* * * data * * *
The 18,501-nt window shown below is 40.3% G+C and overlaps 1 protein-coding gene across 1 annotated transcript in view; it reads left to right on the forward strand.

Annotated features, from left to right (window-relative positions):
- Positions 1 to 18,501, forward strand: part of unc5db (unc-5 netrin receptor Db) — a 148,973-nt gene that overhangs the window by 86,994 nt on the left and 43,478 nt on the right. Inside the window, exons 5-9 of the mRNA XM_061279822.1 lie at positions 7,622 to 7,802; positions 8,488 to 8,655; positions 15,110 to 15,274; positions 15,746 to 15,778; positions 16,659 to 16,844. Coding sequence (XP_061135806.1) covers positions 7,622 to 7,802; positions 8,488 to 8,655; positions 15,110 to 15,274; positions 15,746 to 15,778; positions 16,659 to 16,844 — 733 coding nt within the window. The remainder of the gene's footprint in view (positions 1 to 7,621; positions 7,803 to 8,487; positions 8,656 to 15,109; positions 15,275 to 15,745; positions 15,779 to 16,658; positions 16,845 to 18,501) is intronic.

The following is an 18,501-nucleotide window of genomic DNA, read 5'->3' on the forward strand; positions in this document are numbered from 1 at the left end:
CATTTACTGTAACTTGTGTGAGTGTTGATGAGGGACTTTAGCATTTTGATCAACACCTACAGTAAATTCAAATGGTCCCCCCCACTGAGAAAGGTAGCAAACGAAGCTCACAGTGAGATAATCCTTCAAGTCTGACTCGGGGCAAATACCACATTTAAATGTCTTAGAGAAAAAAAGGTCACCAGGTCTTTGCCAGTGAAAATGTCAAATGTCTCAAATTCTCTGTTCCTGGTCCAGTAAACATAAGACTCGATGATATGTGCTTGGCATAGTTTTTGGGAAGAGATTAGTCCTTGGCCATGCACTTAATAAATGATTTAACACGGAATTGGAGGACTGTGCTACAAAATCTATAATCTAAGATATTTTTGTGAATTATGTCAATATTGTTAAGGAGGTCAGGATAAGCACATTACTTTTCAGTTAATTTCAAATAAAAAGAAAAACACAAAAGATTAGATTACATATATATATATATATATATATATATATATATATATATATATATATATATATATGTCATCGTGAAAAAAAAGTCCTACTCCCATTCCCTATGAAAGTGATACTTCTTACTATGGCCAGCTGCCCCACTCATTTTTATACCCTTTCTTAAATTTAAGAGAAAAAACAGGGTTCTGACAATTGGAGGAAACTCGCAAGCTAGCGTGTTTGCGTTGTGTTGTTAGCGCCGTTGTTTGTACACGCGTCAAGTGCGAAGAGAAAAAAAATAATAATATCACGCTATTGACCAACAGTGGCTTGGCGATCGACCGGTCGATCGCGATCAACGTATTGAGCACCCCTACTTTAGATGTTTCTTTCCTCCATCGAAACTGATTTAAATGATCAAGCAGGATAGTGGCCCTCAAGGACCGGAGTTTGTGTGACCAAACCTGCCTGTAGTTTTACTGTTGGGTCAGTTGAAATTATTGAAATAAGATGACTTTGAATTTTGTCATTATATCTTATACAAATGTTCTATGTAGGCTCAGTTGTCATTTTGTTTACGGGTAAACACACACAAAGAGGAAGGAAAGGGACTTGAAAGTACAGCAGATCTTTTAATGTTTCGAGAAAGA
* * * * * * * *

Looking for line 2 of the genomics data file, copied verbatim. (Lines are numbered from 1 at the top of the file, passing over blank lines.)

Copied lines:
Annotated features, from left to right (window-relative positions):